I'm going to go out on a limb here and guess that you have never watched a single episode of 24. Something incredibly similar to what you have described happened in the second season. The "hero" is even named Jack.

Anyway, I am opposed to torture. Deciding to torture requires the assumption that the person being tortured is guilty. That assumption is the end of civil liberty. In a situation like the one above, I'm fairly certain that assumption would be true. However, it is a dangerous precedent to set.

The thoughts of Randy on 3 January 2006 - 0:28 Central
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My initial response was to quickly reply...."No one's gonna do that, Wilson." (in referencee to threatening torture to a terroist's child)

And then I started reading and couldn't stop for over 2 hours (I am slow).

I am fairly close to John Jefferson Davis and Dr. P albert Muhler Jr., but Cole made a good point about idolatry.

I certainly agree with Magnuson and Heimbach--that there needs to be some defining.

And as long as doubt remains, I'd have to side with "Don't."

Why must you always make me think so hard?

The really good news? I now have a great topic for Jason's final paper.

The thoughts of maman d'Ardith on 3 January 2006 - 10:11 Central
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Maman: I'm trying to stay away from "defining," for two reasons. First, the original ticking-bomb scenario isn't meant to narrow down methods and circumstances; it is meant to show that whatever torture is, it may sometimes be appropriate. It does not address other kinds of unpleasant treatment. Therefore, that's all I'm responding to.

Second, international law (the Convention against Torture) already prohibits not only torture but all kinds of "cruel, inhuman or degrading treatment or punishment." Therefore, appeals for a narrower definition of torture do not impress me. Everything Krauthammer is defending -- at least, all the controversial bits -- are illegal already at the constitutional level.

Randy: No, I have not watched 24. I am familiar with the main character's name, though, and probably chose my character's name because of that and Jack Ryan.

I'm still hoping that someone who definitely thinks the first scenario justifies torture will address my scenario.

The thoughts of Wilson on 3 January 2006 - 15:01 Central
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To be honest, I haven't decided my personal standpoint on the ethics of torture. Torture is evil, and I'm not sure whether I buy into the idea that saving multiple lives justifies destroying one life. But even if it does, I am haunted by the words of C.S. Lewis: "Let us never mistake necessary evils for goods." Even if good ends do justify evil means, they don't make the means any less evil. Or something like that.

However, for the sake of addressing Wilson's hope "that someone who definitely thinks the first scenario justifies torture will address [his] scenario," let's pretend I am such a person: I believe, as Wilson put it, that one person's life/comfort may be sacrificed for the benefit of "the many."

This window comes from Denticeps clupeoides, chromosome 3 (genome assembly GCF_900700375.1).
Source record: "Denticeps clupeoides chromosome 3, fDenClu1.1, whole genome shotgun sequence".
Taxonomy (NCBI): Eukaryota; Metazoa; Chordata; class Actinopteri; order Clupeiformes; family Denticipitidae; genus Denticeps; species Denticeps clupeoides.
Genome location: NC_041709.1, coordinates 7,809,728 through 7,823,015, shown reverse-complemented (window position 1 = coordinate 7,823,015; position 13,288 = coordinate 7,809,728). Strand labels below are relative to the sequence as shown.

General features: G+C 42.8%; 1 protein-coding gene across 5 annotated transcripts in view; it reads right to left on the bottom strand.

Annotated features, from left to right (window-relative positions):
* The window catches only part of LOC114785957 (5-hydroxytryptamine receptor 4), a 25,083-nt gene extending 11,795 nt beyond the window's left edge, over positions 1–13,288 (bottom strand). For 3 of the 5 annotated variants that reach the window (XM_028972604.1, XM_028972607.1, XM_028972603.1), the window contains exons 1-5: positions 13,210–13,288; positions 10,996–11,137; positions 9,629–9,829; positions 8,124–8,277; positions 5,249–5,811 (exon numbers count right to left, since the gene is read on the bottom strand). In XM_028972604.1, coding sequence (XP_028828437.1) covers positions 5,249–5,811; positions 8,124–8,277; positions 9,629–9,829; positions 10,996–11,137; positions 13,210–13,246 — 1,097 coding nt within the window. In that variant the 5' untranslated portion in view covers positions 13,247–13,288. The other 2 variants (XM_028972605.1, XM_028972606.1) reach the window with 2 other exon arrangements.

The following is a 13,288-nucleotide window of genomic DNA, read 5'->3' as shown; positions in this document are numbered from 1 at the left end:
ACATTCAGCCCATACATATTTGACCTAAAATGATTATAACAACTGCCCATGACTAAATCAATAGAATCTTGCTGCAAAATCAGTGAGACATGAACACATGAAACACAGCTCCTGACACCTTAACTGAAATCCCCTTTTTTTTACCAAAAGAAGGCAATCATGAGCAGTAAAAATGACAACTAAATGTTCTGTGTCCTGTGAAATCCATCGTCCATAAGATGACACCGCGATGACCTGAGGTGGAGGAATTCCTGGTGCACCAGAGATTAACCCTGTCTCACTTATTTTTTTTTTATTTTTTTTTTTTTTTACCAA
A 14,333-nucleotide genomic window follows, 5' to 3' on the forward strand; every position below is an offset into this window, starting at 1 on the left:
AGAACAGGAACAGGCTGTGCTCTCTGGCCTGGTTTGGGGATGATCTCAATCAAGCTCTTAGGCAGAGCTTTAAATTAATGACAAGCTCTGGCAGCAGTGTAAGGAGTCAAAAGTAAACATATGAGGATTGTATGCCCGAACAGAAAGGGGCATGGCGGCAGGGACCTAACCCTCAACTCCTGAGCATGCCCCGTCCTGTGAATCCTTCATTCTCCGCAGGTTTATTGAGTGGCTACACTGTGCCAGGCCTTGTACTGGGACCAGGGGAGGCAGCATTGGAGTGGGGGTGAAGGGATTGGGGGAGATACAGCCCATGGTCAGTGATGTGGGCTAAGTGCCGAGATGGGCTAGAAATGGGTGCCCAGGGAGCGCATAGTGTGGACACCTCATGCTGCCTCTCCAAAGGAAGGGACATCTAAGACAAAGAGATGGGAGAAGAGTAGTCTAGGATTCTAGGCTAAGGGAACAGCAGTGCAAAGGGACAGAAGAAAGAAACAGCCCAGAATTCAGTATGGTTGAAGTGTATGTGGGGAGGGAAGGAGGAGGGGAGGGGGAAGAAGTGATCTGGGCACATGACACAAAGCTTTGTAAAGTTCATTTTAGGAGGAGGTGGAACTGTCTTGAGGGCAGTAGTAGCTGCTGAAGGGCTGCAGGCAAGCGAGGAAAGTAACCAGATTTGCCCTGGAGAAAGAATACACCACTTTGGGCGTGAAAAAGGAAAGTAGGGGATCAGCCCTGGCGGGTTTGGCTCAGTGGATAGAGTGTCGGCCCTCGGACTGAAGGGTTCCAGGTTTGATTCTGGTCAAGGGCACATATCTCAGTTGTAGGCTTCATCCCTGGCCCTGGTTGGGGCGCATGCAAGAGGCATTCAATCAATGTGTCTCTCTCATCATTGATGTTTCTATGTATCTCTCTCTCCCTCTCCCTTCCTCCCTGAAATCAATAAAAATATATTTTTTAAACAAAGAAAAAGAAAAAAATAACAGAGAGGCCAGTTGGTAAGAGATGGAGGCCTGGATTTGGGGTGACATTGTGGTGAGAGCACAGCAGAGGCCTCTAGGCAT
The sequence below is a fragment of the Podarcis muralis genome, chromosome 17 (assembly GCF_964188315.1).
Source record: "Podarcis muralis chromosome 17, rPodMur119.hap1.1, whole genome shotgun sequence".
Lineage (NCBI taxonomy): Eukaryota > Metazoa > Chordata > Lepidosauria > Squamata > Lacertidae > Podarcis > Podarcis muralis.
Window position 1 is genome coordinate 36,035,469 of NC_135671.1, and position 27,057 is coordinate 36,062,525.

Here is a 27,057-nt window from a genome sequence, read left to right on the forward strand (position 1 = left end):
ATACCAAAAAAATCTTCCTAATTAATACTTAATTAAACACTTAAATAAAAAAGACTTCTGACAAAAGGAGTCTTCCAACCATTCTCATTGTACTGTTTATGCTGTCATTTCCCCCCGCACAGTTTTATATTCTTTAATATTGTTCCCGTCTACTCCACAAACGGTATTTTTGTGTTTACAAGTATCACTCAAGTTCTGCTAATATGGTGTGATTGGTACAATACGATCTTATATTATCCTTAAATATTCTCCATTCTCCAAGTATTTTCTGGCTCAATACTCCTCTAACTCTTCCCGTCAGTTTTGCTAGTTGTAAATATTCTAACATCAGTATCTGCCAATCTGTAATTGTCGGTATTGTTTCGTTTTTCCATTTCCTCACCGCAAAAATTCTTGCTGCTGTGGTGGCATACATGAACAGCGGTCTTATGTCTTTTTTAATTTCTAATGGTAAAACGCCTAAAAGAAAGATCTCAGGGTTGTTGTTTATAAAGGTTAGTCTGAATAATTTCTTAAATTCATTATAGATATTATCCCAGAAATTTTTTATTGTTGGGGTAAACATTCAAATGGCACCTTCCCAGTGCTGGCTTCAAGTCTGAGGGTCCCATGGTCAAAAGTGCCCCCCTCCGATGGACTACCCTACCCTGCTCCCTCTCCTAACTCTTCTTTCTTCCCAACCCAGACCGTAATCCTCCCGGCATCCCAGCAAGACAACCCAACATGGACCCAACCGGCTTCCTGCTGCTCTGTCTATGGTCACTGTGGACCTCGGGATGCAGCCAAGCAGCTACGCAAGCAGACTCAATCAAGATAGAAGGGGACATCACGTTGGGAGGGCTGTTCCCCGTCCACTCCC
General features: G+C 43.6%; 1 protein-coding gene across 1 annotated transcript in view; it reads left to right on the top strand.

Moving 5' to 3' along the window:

The key difference between the original scenario and the "Wilson-bomb" scenario is this: in the former the terrorist himself is tortured directly, while in the latter the terrorist's child is tortured directly and the terrorist himself is tortured indirectly. But that doesn't matter to me, unless more value is placed on a child's life/comfort than on an adult's. By torturing one family, I have saved countless people. What matters to me is not the nature (or "quality") of the subjects of torture, but the number (or "quantity") of torture victims compared to the number of innocents saved.

The thoughts of Martinez on 3 January 2006 - 18:17 Central
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I think I agree with Wilson that torture is never permissible, but I want to muse about it for just a bit first.

Regarding Caiphas' idea that "it is better that one man be sacrificed than an entire nation destroyed" (or something like that), I agree and disagree. Clearly, it is better for Christ to die than everyone to die, but the issue is He freely laid down His life, no-one took it from him.

But let me put a twist in it. Leaving aside the question of torture, most people accept that it is acceptable to kill someone in defense of others. If another person will be saved (such as myself), and there is no other reasonable way of accomplishing that, it is generally judged acceptable to kill the attacker. By the "best" means available: e.g. we expect the hero to put a shot through the villian's forehead instead of throwing him into a red ant pile if both options are available (though the latter is acceptable if the former is impossible). Why accept "justifiable homicide" and not torture? It is simply an aversion to pain?

The thoughts of Leatherwood on 4 January 2006 - 20:09 Central
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Why accept "justifiable homicide" and not torture? It is simply an aversion to pain?

I guess we can reduce it to that. But I think pain is a big deal. Pain is the essential difference between cruelty and non-cruelty. In general, we hold cruelty to be immoral; therefore, pain is important in our moral calculus. We even try to kill mad dogs without inflicting unnecessary pain.

I think the more important problem with torture, though, is that it strips the victim of human dignity. If someone deliberately inflicts maximal pain, with the intention of breaking the victim's will, what is left of humanity? Where is there room for respect in that?

The thoughts of Wilson on 5 January 2006 - 1:49 Central
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You have a really good point there; I'd forgotten the cruelty factor. But why do we call it "dehumanizing" to torture someone? Because you're treating them as a recaltricant information storage device?

You make a really interesting point about pain that we consider it morally important. I hadn't really given much thought to it, but you're right. It's interesting that we feel it's ok to kill someone, but not ok to hurt them unnecessarily. Why do you think that is? Other than a natural aversion to pain, why do you think we add a blanket moral condemnation to causing it deliberately?

And as a reply to your earlier question, asking why someone might consider it morally acceptable to torture a terrorist might consider it mornally inexcusable to torture the terrorist's child, one could argue that the terrorist is guilty (we hope), so he deserves what he gets. The child, however is not, and doesn't. Same sort of idea that it would be morally permissible to kill a would-be murderer but not an innocent bystander.